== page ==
Are there specific examples or scenarios that fit them? Are they represented in the training experience? Learners need to connect with the examples and stories that are being told. Make sure that you have a diverse set of characters that represent a wide variety of workers in the environment. Create the appropriate context to match what the true learning experience will be back on the job. Also, tie the content back to the learner and their experience as much as possible. Are there ways that you can engage their ideas and lessons learned into the messages you are teaching? Adults have a wealth of experience and knowledge that they have acquired — and they don’t argue with their own data — how can they share their experiences and personalize the experience within the content.
Example: Interview the learners to find out specific illustrations or impressions that learners have about the topic. What are their real life stories and challenges that you are trying to solve. Talk to the high performers and find out what those things are that they do well that you can replicate. Instead of taking a topic and researching it down to an outline or bullet points, tie the key learnings to real life situations and scenarios that can help a learner connect with the conceptual information. Capture these stories or impressions on video or audio and include them to show different perspectives and insights.
4. Allow them to practice and apply the knowledge
Adults learn by having hands-on practice and applying what you are teaching. An online course is the perfect place for a learner to practice in a safe environment. Recreate their work environment and have them go through realistic simulations and/or scenarios until they can follow the steps and even identify some nuisances in the lessons.
Example: Include them in rich, real experiences that they may encounter on the job based on the content you are teaching them. Recently we taught new accountants how to complete the 1040 form for their clients. Instead of just providing them the rules and where they would go to fill in the field, we actually had them complete two client’s returns, from start to finish. They were provided help and feedback in one of them and the other they were evaluated based on their proficiency. This saved the firm countless hours in individualized training but also enabled that learner to practice in a simulated environment.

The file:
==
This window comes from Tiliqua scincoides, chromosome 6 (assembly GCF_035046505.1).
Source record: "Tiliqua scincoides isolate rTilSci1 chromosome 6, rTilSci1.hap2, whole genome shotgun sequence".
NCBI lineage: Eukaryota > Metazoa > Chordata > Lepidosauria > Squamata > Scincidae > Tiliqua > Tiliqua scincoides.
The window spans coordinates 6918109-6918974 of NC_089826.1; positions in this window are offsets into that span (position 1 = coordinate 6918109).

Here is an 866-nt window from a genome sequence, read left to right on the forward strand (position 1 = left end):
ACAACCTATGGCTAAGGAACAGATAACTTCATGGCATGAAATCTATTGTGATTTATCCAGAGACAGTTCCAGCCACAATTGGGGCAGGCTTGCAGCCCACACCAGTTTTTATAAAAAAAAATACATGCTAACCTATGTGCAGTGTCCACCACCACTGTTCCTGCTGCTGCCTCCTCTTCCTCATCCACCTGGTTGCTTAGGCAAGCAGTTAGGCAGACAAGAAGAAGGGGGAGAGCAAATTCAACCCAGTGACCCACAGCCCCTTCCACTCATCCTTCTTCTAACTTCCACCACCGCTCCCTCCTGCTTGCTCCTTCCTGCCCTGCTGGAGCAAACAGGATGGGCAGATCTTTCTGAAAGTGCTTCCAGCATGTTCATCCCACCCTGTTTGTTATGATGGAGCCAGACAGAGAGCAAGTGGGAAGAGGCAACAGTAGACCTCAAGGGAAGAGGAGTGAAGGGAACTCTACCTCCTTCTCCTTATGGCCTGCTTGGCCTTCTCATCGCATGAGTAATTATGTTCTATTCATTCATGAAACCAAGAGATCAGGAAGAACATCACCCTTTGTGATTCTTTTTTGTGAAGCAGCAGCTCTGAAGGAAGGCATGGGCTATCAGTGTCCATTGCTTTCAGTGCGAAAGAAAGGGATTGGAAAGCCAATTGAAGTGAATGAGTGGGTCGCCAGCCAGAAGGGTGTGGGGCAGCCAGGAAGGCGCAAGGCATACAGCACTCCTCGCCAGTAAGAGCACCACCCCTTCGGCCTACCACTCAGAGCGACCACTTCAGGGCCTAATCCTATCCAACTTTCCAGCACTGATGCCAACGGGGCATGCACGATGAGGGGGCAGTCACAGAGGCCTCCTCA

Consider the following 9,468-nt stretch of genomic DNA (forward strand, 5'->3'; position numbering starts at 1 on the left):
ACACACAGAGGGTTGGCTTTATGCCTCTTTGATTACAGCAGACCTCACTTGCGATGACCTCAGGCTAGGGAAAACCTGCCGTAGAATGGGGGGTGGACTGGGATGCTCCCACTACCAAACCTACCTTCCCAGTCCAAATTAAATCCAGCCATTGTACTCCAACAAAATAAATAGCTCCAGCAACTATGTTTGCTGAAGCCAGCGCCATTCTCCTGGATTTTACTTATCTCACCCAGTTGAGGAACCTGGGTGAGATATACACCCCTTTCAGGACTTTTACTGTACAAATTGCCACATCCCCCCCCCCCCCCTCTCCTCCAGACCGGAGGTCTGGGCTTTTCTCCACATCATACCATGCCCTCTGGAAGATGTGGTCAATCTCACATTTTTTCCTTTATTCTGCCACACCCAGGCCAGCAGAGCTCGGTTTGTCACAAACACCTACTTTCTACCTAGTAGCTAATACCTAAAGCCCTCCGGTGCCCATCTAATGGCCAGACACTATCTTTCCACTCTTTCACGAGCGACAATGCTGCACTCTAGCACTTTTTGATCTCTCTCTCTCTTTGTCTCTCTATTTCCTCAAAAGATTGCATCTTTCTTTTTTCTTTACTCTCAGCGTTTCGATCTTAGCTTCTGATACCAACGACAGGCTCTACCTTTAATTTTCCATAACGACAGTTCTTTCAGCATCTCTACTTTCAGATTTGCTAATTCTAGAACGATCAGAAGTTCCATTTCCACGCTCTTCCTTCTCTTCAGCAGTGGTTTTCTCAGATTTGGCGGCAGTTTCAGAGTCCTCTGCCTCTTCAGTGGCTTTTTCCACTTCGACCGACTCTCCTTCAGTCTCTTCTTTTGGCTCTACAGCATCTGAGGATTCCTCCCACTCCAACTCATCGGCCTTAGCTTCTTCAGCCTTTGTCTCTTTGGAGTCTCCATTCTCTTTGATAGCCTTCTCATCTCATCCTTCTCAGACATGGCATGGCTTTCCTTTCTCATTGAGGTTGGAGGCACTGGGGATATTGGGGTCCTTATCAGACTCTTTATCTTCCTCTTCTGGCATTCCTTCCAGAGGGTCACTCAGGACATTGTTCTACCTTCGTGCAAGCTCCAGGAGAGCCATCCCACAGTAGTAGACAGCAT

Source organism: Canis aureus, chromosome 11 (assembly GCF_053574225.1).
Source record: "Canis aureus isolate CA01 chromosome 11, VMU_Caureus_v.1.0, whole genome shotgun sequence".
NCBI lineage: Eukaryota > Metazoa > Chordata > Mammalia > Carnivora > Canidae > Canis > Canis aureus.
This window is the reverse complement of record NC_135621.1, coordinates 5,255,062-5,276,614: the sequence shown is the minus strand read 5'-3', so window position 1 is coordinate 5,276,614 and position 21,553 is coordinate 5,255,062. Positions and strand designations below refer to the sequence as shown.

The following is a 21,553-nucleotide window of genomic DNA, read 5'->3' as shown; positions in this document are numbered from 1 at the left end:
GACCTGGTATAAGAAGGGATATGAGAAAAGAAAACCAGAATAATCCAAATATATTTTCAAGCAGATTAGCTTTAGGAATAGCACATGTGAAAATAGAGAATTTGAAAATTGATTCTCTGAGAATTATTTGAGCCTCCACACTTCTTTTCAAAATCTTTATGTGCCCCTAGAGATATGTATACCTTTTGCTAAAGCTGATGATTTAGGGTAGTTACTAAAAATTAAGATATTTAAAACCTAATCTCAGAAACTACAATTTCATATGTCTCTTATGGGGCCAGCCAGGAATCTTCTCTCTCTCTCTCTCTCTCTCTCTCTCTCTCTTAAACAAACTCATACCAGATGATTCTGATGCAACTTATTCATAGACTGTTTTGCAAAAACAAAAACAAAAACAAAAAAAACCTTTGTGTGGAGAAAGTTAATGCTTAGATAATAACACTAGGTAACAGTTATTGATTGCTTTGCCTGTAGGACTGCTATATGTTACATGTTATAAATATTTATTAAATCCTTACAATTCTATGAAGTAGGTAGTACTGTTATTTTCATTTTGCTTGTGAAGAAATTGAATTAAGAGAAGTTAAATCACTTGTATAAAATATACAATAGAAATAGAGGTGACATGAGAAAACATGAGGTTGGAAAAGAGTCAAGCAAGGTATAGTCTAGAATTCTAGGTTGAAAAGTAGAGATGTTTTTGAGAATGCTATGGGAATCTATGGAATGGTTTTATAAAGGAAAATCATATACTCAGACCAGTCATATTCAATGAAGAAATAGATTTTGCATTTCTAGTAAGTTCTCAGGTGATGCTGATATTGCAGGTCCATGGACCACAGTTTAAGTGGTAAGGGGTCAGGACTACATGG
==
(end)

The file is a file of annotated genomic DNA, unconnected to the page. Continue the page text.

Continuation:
5. End with a call to action
Each course should end with a way for the learner to apply what they have learned. In Marketing, we call this a Call to Action. The goal of any learning course is to change performance or behavior. Illustrate what that looks like for a learner and guide them through the steps that they can take to change something after the training. This could be anything from a self assessment, a conversation with their manager or even asking them to set specific goals that they will achieve as a result of the course.
Example: I love to include a good action plan at the end of the training. This doesn’t have to be complex or fancy. It can be as simple as a fill in the blank, “Write down what the three things you will apply back on your job as a result of this training”, or more thought provoking like, “Based on the rules of the performance conversation, determine three goals you have as a result of this training. Then, write a completion date next to each one to hold yourself accountable.” These can be printed, shown to the manager, or even uploaded to a site dedicated to continuing the conversation. There are many ways to get people to the next step, which is applying the training or transferring the knowledge.
What examples do you have? Join the conversation and let us know YOUR ideas in the comments below!